October is the month especially set aside to celebrate and recognize various disabilities, including Down Syndrome Awareness Month and Augmentative and Alternative Communication Awareness Month.
My brother uses a communication device to speak, so this month is dear to my heart. I don’t just celebrate because of him and his friends, but because communities are much richer when everyone is part of them. We raise awareness because people don’t always realize whose voices are missing.
Here I share a few ways to celebrate, from my perspective as a children’s librarian at the Oak Park Public Library:
The library offers inclusive programming all year long, but especially in October. On Sunday, Oct. 17, we’re hosting a viewing of the animated storybook Calvin Can’t Fly, which features voiceover, American Sign Language, enhanced text, music, and sound effects to make it accessible to a full audience of children. It’s followed by fun, interactive theater games with sign language. This program has something for all children. Register at oppl.org/calendar.
Every October, we refresh our Disability Reads bibliography for kids. The books selected for this list feature disabled kids telling their stories and experiences, in ways that acknowledge that disabled children are part of reading audiences. Many of them were written by disabled creators.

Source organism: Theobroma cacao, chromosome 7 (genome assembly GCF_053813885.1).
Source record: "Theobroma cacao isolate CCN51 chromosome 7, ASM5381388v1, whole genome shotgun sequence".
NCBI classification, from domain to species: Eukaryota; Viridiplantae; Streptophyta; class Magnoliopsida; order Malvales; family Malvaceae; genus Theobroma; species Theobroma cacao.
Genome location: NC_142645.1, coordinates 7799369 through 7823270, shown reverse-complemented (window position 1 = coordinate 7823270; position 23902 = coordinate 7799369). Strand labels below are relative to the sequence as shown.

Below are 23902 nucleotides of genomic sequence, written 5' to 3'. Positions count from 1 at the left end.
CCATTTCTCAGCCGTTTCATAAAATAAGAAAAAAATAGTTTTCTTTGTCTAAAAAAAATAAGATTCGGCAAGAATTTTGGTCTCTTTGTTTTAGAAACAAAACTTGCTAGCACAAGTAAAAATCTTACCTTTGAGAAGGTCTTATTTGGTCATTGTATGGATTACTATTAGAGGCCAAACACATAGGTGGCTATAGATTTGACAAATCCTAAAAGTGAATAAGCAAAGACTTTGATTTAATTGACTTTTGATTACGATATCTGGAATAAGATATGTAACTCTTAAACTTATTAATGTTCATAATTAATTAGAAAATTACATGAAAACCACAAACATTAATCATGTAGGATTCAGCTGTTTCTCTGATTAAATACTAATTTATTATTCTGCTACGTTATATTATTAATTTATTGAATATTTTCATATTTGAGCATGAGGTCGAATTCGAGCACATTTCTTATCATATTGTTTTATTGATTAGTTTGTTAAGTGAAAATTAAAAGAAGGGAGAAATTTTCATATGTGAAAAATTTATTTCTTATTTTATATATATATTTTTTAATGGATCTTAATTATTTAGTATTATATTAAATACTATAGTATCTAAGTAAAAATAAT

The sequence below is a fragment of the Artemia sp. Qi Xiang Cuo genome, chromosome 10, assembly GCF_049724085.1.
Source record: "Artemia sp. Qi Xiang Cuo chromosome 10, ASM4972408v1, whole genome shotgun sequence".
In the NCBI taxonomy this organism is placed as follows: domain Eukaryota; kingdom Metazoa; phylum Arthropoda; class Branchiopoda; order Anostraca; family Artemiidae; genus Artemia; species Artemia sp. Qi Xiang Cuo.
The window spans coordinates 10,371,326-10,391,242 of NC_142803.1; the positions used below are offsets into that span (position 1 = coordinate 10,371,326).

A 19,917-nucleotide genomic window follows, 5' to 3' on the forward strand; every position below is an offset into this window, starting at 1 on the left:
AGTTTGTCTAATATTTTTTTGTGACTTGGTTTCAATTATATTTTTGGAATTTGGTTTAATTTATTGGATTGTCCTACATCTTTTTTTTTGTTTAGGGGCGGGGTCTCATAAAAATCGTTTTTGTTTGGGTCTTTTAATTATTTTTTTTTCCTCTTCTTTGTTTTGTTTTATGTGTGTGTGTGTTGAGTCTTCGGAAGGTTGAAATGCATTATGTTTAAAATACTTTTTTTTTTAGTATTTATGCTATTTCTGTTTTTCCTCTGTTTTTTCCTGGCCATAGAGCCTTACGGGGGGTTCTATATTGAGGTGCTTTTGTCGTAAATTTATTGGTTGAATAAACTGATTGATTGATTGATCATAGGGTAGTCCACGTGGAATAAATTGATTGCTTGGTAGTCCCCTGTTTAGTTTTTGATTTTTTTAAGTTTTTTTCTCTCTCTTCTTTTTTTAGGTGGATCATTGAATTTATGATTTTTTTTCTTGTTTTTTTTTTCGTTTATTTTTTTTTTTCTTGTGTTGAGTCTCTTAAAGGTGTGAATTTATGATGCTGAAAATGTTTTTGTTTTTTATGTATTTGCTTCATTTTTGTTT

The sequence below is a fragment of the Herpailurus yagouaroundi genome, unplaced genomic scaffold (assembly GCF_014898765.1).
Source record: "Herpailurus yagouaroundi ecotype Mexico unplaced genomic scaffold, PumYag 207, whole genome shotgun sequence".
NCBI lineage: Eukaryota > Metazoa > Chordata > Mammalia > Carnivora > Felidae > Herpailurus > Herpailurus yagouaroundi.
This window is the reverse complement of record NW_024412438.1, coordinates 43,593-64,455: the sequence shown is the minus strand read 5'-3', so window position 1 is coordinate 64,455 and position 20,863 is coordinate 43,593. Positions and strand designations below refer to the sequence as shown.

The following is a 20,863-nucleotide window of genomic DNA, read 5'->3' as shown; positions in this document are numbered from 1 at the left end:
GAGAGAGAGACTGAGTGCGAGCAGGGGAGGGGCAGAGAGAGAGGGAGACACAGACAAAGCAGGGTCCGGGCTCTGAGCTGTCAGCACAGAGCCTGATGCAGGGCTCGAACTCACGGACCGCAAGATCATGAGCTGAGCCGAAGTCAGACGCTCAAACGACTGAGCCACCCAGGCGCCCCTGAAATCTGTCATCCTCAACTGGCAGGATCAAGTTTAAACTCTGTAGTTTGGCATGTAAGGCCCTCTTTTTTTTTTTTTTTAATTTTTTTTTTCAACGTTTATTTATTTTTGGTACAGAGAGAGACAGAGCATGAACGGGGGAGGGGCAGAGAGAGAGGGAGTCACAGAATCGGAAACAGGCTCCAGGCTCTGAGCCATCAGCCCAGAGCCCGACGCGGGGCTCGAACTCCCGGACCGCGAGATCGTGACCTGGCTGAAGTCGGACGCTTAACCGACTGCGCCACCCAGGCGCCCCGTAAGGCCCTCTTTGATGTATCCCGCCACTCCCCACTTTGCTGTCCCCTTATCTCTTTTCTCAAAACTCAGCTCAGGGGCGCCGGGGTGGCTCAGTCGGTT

My favorite new book this year is We Move Together by Kelly Fritsch. It’s an accessible and engaging story for kids, with and without disabilities, that celebrates disability culture and also calls out societal barriers and how everyone can push back on them.
We also have a handout to use together to determine if a book about a disabled character features good representation, or if it is harmful to a disabled reader and perpetuates stereotypes. The handout is for families, caregivers, and teachers, and children as young as preschool have successfully used it to analyze books.
You can find both of these resources, plus articles and videos I share, at https://bit.ly/OctDisability.
So often, people limit themselves to reading about “others” during special months or, perhaps, only reading books with disabled characters when they or their child will interact with a disabled child. These books are most often about a disabled character, without being from their perspective.
This does everyone a disservice, disabled or not. The best awareness is to meet and know disabled people, in real life and in books. To understand that everyone can be a hero, it’s important to read books where people who do not look or live like you are the heroes.
Shelley Harris is a children’s librarian at the Oak Park Public Library. She also holds a B.S. in Speech and Hearing Science.